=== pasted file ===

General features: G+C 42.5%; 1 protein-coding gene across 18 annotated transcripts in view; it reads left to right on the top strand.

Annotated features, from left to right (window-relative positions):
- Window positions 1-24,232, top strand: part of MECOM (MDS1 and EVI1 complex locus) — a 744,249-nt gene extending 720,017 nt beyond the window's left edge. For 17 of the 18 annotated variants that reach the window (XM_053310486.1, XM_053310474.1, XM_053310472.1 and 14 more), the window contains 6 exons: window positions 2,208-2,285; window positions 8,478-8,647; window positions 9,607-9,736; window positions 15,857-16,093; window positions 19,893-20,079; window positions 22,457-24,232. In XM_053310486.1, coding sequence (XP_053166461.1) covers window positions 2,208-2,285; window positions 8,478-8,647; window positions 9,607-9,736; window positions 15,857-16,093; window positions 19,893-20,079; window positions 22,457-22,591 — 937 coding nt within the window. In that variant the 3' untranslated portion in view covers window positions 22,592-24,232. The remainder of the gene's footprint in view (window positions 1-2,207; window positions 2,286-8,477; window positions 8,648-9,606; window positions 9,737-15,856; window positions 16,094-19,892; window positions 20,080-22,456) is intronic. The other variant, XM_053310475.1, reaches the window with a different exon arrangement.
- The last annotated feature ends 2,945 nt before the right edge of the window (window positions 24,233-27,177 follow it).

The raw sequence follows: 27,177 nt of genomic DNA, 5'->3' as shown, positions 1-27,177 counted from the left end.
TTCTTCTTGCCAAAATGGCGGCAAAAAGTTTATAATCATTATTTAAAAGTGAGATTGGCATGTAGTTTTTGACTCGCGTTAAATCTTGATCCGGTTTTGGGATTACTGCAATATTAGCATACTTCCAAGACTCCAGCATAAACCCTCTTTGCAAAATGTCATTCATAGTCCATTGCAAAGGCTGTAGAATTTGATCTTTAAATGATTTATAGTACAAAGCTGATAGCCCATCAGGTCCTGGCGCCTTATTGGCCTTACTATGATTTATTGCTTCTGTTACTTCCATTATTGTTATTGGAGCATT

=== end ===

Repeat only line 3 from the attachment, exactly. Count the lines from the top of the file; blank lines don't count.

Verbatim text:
- Window positions 1-24,232, top strand: part of MECOM (MDS1 and EVI1 complex locus) — a 744,249-nt gene extending 720,017 nt beyond the window's left edge. For 17 of the 18 annotated variants that reach the window (XM_053310486.1, XM_053310474.1, XM_053310472.1 and 14 more), the window contains 6 exons: window positions 2,208-2,285; window positions 8,478-8,647; window positions 9,607-9,736; window positions 15,857-16,093; window positions 19,893-20,079; window positions 22,457-24,232. In XM_053310486.1, coding sequence (XP_053166461.1) covers window positions 2,208-2,285; window positions 8,478-8,647; window positions 9,607-9,736; window positions 15,857-16,093; window positions 19,893-20,079; window positions 22,457-22,591 — 937 coding nt within the window. In that variant the 3' untranslated portion in view covers window positions 22,592-24,232. The remainder of the gene's footprint in view (window positions 1-2,207; window positions 2,286-8,477; window positions 8,648-9,606; window positions 9,737-15,856; window positions 16,094-19,892; window positions 20,080-22,456) is intronic. The other variant, XM_053310475.1, reaches the window with a different exon arrangement.